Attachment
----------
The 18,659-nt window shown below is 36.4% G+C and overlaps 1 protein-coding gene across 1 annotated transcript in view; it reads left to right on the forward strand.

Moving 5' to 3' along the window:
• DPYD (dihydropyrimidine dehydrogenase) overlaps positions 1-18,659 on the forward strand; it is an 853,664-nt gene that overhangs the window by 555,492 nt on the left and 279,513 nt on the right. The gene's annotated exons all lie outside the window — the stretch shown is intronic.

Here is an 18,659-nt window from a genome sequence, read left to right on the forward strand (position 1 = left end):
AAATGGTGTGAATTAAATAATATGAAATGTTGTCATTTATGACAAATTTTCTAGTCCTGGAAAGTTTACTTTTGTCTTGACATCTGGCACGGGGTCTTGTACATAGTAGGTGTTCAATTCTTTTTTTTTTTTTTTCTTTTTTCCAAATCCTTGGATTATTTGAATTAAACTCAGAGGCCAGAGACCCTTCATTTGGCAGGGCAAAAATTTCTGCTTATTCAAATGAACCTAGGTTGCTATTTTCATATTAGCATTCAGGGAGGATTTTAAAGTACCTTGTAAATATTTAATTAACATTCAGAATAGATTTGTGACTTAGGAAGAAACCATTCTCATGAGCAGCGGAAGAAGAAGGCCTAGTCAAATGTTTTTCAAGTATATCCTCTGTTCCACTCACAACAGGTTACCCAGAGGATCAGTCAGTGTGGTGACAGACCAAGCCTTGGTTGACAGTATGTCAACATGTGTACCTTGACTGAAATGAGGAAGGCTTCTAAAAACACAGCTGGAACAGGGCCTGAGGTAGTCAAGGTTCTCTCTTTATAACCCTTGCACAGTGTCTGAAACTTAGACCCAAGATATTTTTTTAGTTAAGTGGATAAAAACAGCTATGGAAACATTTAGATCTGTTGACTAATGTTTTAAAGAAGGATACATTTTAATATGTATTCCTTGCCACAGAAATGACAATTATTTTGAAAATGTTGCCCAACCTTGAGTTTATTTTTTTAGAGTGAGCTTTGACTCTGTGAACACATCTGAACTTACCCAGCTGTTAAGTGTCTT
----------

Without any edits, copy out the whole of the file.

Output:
The 18,659-nt window shown below is 36.4% G+C and overlaps 1 protein-coding gene across 1 annotated transcript in view; it reads left to right on the forward strand.

Moving 5' to 3' along the window:
• DPYD (dihydropyrimidine dehydrogenase) overlaps positions 1-18,659 on the forward strand; it is an 853,664-nt gene that overhangs the window by 555,492 nt on the left and 279,513 nt on the right. The gene's annotated exons all lie outside the window — the stretch shown is intronic.

Here is an 18,659-nt window from a genome sequence, read left to right on the forward strand (position 1 = left end):
AAATGGTGTGAATTAAATAATATGAAATGTTGTCATTTATGACAAATTTTCTAGTCCTGGAAAGTTTACTTTTGTCTTGACATCTGGCACGGGGTCTTGTACATAGTAGGTGTTCAATTCTTTTTTTTTTTTTTTCTTTTTTCCAAATCCTTGGATTATTTGAATTAAACTCAGAGGCCAGAGACCCTTCATTTGGCAGGGCAAAAATTTCTGCTTATTCAAATGAACCTAGGTTGCTATTTTCATATTAGCATTCAGGGAGGATTTTAAAGTACCTTGTAAATATTTAATTAACATTCAGAATAGATTTGTGACTTAGGAAGAAACCATTCTCATGAGCAGCGGAAGAAGAAGGCCTAGTCAAATGTTTTTCAAGTATATCCTCTGTTCCACTCACAACAGGTTACCCAGAGGATCAGTCAGTGTGGTGACAGACCAAGCCTTGGTTGACAGTATGTCAACATGTGTACCTTGACTGAAATGAGGAAGGCTTCTAAAAACACAGCTGGAACAGGGCCTGAGGTAGTCAAGGTTCTCTCTTTATAACCCTTGCACAGTGTCTGAAACTTAGACCCAAGATATTTTTTTAGTTAAGTGGATAAAAACAGCTATGGAAACATTTAGATCTGTTGACTAATGTTTTAAAGAAGGATACATTTTAATATGTATTCCTTGCCACAGAAATGACAATTATTTTGAAAATGTTGCCCAACCTTGAGTTTATTTTTTTAGAGTGAGCTTTGACTCTGTGAACACATCTGAACTTACCCAGCTGTTAAGTGTCTT